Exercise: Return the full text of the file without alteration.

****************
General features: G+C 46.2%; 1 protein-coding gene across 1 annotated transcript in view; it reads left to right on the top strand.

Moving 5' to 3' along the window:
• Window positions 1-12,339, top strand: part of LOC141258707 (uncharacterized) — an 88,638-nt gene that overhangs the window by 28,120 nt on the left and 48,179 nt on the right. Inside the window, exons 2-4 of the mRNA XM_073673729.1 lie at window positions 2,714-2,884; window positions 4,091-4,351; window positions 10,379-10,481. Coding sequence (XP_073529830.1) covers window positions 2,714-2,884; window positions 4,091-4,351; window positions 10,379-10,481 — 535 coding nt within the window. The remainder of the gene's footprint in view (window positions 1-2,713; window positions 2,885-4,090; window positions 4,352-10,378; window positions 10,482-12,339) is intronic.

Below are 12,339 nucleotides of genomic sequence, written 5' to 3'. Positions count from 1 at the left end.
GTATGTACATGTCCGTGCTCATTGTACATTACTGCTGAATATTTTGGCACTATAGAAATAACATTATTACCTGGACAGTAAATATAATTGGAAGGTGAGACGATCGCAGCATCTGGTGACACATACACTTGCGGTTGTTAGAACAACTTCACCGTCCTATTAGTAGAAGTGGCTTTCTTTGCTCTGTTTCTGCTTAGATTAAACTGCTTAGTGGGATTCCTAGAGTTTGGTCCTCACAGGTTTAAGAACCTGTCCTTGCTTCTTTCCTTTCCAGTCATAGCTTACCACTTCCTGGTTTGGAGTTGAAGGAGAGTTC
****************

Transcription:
General features: G+C 46.2%; 1 protein-coding gene across 1 annotated transcript in view; it reads left to right on the top strand.

Moving 5' to 3' along the window:
• Window positions 1-12,339, top strand: part of LOC141258707 (uncharacterized) — an 88,638-nt gene that overhangs the window by 28,120 nt on the left and 48,179 nt on the right. Inside the window, exons 2-4 of the mRNA XM_073673729.1 lie at window positions 2,714-2,884; window positions 4,091-4,351; window positions 10,379-10,481. Coding sequence (XP_073529830.1) covers window positions 2,714-2,884; window positions 4,091-4,351; window positions 10,379-10,481 — 535 coding nt within the window. The remainder of the gene's footprint in view (window positions 1-2,713; window positions 2,885-4,090; window positions 4,352-10,378; window positions 10,482-12,339) is intronic.

Below are 12,339 nucleotides of genomic sequence, written 5' to 3'. Positions count from 1 at the left end.
GTATGTACATGTCCGTGCTCATTGTACATTACTGCTGAATATTTTGGCACTATAGAAATAACATTATTACCTGGACAGTAAATATAATTGGAAGGTGAGACGATCGCAGCATCTGGTGACACATACACTTGCGGTTGTTAGAACAACTTCACCGTCCTATTAGTAGAAGTGGCTTTCTTTGCTCTGTTTCTGCTTAGATTAAACTGCTTAGTGGGATTCCTAGAGTTTGGTCCTCACAGGTTTAAGAACCTGTCCTTGCTTCTTTCCTTTCCAGTCATAGCTTACCACTTCCTGGTTTGGAGTTGAAGGAGAGTTC